Whether you call them Flexi Leashes, retractable leashes or extendable leashes. They’re interesting and spark a lot of debate amongst owners, dog enthusiasts and trainers.
To me? They’re a very specific tool that needs to be applied in a very specific scenario.
And I wanted to explain my position so that you can decide if they’re an appropriate tool for you and your pup. My position is one echoed by a lot of dog trainers and hopefully will give you some insight as to why we don’t like to recommend them.
1 – They Encourage Pulling
Do you know how many people who want to know why their dog is pulling, I investigate the equipment and they say their dog walks on a flexi-lead. Makes me chuckle, but I know it’s because it’s not discussed. So here you go!
Your dogs desire is to increase their distance from you. They want more freedom and as they move forward, the flexi-leash extends out and gives them exactly that. They’re not necessarily cognicent that the leash has an end, where that end is, or that when they get to a certain distance it won’t extend any further.
Thus? The flexi leash not only permits pulling but it encourages it.
If you want your dog or puppy to walk nicely on a leash, it would be a good idea to ditch the flexi-leash if you want a nice loose leash walk.
2 – A Lack Of Control
Unlike a fishing rod- an extendable leash has no ability to reel in your dog. It’s often the case that a dog on a flexi-leash is a dog that doesn’t have a reliable recall. Consequently, when your dog is too far ahead they can get into a predicament. And getting out of that often results in you needing to get closer to the problem before you can resolve it.
They also have swing left and right that gives them an abundance of freedom. Great in some circumstances, but risky in others.
I’ve heard of more than one instance where dogs lives have been put at risk as a result of these issues.
If you do still wish to use a flexi-leash and you need to remove your dog from a potential situation? Hit reverse! Back up and start walking away.
3 – Degrading Of Materials.
They also have a lot of parts you can’t see, so you can’t tell the wear and tear until it’s too late. It does happen! It’s also really the case that these leashes are severely restricted on weight and I would never trust the weight ratings on them and always go for a size too large to ensure maximum safety.
Let’s not get into a pickle if we don’t have to. Want proof? Read this.
4 – Can Be Dangerous
There’s an instinct when your dog starts running to grab the rope that’s unravelling at a rate of knots (see what I did there?) but the string ones can cause awful rope burn to the hands.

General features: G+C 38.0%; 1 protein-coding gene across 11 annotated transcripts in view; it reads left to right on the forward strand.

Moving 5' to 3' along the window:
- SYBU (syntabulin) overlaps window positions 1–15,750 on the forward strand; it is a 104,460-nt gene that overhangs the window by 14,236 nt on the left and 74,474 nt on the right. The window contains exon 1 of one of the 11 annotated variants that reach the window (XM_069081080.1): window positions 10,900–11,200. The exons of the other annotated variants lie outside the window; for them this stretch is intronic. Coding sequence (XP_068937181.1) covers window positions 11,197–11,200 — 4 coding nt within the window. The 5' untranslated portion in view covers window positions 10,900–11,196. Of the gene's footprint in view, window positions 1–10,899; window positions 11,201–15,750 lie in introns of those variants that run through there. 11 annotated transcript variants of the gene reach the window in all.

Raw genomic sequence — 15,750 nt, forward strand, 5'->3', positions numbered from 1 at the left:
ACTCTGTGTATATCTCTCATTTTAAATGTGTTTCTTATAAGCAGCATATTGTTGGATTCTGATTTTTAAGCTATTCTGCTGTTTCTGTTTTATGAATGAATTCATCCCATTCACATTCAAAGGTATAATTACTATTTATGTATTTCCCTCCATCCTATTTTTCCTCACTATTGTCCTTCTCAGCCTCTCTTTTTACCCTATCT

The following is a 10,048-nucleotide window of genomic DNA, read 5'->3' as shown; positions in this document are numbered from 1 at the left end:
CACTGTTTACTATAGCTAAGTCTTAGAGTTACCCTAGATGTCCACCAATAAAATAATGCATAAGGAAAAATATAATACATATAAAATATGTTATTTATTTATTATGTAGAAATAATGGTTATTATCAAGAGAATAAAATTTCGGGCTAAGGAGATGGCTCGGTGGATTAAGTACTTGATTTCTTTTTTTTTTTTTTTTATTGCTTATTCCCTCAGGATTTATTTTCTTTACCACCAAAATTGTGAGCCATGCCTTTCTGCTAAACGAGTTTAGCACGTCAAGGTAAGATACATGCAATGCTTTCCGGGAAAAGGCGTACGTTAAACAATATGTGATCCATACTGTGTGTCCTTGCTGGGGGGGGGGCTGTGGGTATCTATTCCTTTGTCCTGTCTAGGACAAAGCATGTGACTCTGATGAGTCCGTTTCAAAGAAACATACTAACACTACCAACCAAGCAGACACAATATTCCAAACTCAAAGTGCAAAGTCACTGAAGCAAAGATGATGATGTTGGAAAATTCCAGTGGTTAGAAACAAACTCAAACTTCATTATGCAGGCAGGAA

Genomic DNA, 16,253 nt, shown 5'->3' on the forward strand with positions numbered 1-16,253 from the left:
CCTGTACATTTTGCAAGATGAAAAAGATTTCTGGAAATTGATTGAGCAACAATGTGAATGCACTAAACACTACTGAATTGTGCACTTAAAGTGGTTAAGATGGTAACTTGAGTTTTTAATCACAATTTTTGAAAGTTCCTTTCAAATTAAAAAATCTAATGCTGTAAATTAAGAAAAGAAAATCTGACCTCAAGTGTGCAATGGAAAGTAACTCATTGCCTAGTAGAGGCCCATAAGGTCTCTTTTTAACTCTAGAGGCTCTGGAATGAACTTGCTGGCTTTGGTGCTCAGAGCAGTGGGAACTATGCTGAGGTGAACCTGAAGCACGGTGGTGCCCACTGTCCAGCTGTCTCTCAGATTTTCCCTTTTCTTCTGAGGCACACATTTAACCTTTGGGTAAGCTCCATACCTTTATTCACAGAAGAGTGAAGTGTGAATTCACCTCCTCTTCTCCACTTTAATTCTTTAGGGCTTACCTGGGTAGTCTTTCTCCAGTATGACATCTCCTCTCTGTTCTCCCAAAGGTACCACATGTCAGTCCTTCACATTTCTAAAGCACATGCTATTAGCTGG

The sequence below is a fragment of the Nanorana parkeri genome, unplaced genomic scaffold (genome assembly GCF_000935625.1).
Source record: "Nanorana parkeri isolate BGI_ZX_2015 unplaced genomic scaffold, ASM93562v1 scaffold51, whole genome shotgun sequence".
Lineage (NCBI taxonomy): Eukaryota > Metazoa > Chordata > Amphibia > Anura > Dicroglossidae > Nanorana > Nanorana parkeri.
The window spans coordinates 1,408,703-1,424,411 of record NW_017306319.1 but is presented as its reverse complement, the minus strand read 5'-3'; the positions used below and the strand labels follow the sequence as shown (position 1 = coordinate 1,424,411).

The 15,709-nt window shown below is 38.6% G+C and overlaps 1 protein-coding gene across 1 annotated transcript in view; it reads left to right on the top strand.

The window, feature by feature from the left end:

There are two types and both the tape and the string sorta are renowned for getting tangled in other dogs or around human legs. I know someone who ended up in hospital on traction because of flexi leads! And the problem is that it happens so quickly that it’s often too quick to even process, let alone react practically too.
And severed fingers? That’s happened too…
5 – Improper use
I see it so often, but flexi leads are only safe when used in conjunction with a harness.
Categorically do not use a flexi lead on:
All of these will risk whiplash or other neck or head injuries to your dog – which is totally unnecessary, so be safe! Be secure! Use a harness. And if you’re unsure what to pick? Head to Dog Products Reviewed! where you can see my favourite products to use with your woof!
Flexi-leashes are not on my list of recommended tools very often. They have a small number of uses, and a much greater list of times not to use them for safety reasons.
They can be used in place of a long line – but only in open environments, where you’re not likely to trip someone, they should only ever be used as the tape varieties and they should be a nice high visibility colour.
To be honest, it’s something that I find so few people either need or would benefit more from than a long line… If you’re not sure what equipment to use, check out Dog Products Reviewed by Rebarkable to get my insights into a bunch of products!
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Author, Ali Smith
Ali Smith is the Positive Puppy Expert, dog trainer and is the founder of Rebarkable. She is passionate about helping puppy parents get things right, right from the start. To help create a puppy capable of being a confident and adaptable family member and keep puppies out of shelters.
Ali has won multiple awards for her dog training, and has had her blog (this blog!) rated as 2021 & 2022 worlds’ best pet blog!